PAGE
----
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Windows 7: Requesting tips on building PCs

03 Jun 2010   #51
Fumz

7 Ultimate x64
 
 

Don't get overly concerned with the type of graphics memory any particular card has; it's really unimportant. Just because card A has GDDR5 does not mean that it's better than a card with GDDR3. You have to look at how the card performs in games because there's a lot more to it than just the type of memory it uses.

Seek out video card benchmarks to see how one card plays games vs another. Since performance can sometimes vary from game to game, if possible, seek out benches of your favorite games.

1156 is a type of socket. Cpu's fit onto motherboards via a socket. For example, Core 2 Duo's are LGA 775, i5's are 1156 and high end i7's are 1366. Current AMD's use the AM3 socket.

As you read you'll get more familiar with this ever changing aspect of cpus.
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04 Jun 2010   #52
smarteyeball

 
 

Quote   Quote: Originally Posted by HMonk View Post

Three questions I always ask myself vis--vis benchmarking or so-called top-ten lists of anything:

1. On what kind of setup was the component tested;
2. How was the component put through its paces;
3. What does all of this matter to me and my intended application?
Very true.

Using graphic card benchmarks as a reference:

The FPS results of CARD A may make you go 'wow' - until you realise that the base test system is some highly overclocked beast in which you would never achieve similar results in your own machine with the same CARD A.

Settings such as drivers, resolutions, xAnti-Aliasing, xAnisotropic Filtering etc used also have a big impact on results.

You have to base your judgment on what comes the closest to your machine specs and intended usage.

It's also similar to synthetic CPU/RAM tests. Often that big 'wow' number equates to no discernible difference in 'real world usage'.

****

I've glossed through the thread, so forgive me if this question has been asked:

What is the Primary intended use for this new machine?

► Pure gaming, good all rounder etc?

► And how long do you plan to use this machine before another complete upgrade?

► Down the track, do you ever plan to run a multiple GPU set up? (Crossfire/SLI)

► Down the track, (once researched a little more ) do you plan to ever overclock?



Either way, A 4 core should be a realistic minimum for 'longevity'. DDR3 for ram and a motherboard with USB 3.0 and SATA III. (The latter is if you are planning to planning to keep the machine for several years)


As it's already been pointed out, more and more applications and games are starting to benefit from the extra cores. Dual core CPU's are starting to show their limitations.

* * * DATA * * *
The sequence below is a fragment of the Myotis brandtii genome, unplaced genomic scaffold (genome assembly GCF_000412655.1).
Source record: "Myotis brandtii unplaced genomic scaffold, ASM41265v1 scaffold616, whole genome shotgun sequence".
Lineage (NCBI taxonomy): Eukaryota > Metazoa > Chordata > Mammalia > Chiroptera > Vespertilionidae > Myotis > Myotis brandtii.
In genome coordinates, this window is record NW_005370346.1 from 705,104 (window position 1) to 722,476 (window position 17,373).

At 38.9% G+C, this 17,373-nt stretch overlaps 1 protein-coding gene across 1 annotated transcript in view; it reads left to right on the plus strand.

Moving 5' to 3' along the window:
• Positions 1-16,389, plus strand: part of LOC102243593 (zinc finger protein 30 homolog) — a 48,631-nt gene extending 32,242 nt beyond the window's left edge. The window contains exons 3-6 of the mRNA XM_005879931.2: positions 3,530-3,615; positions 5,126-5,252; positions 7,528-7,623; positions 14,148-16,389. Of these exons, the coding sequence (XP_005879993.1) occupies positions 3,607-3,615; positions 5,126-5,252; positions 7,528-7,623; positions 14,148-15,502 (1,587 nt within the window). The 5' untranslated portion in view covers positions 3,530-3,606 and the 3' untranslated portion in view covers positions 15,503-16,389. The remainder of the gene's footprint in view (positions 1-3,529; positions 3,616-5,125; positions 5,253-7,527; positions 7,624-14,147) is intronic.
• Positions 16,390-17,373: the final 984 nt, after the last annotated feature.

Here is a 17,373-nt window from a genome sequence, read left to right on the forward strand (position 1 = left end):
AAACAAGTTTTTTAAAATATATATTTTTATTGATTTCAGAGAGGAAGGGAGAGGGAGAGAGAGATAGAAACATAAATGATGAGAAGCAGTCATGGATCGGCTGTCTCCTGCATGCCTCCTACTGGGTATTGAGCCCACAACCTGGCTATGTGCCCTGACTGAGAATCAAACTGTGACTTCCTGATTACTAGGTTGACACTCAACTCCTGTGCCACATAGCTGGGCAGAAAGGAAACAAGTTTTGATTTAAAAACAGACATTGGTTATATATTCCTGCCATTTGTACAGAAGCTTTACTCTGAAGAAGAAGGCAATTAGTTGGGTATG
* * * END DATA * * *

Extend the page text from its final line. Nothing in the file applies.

AMD / AM3 = Great selection of mobos + wider range of compatible CPU's.

More 'upgrade path' options depending on chosen motherboard. ie an AMD Phenom II 955 overclocks well but can still be replaced by the new hexa-cores.

Intel 775 = Essentially End of Life, but a Q9xx + DDR3 + CARD X will still deliver good gaming/desktop performance. However, since it's E.O.L, I'd personally rule out a 775 based system.

Intel 1156 = Great selection of boards, but virtually non-existent upgrade path as it also already superseded.

However an OC'ed 750 will still give great performance for gaming/desktop usage.

However, one limitation here is that the P55 chipset does not allow for for full x16/x16 of crossfired/SLI'ed cards. This is not a real big issue for current gen cards, but will become one in times to come.

Intel 1366 = Again, great selection of mobos', but also already superseded. The only real 'upgrade option' is intels hexacore, the the i7 980x (and rumored 970). However the 1366 socket set up is not bang for buck.


Realistically, the 'bang for buck field' is either a choice between an AMD/AM3 based socket, or an intel 1156 based socket. Both setups will still be quite uesfull for several years yet.

TBH, all the above sockets are already out-dated - but waiting another X of months is never ending process.


At this stage, the video card choice should not be that important.

There are plenty of cheap and decent cards currently available from both camps that will suffice until the next ATI/NVIDIA release. Even if you don't buy one of the 'new cards' - the price will drop on current 'flagship' cards.
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04 Jun 2010   #53
HMonk

Dual boot XP Pro SP3x86 and Win7 Pro x64
 
 

@FlatLin3D


All I am saying in response to your question is that the gfx RAM in question is properly referred to as GDDR3 not DDR3 although people use the latter more often than not.

So technically speaking GDDR3 is the RAM on the gfx card, DDR3 is your system RAM. They are entirely different.

Monk
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.

04 Jun 2010   #54
Fumz

7 Ultimate x64
 
 

True, if the base system is, for example, a highly clocked 1366 i7 to test out graphics cards, and yours is an Athlon X2 or X3, then you cannot look at those results and expect to get the same. However, those types of tests will tell you which card is faster than which, and decreasing clock speed and/or cpu strength isn't going to change the dynamics of the test. A 5970 is still going to be the fastest video card on the market whether you pair it with that 3.7GHz i7 or the X2. You won't get the same FPS running the X2, but you will know that you can't do any better as long as you have the X2.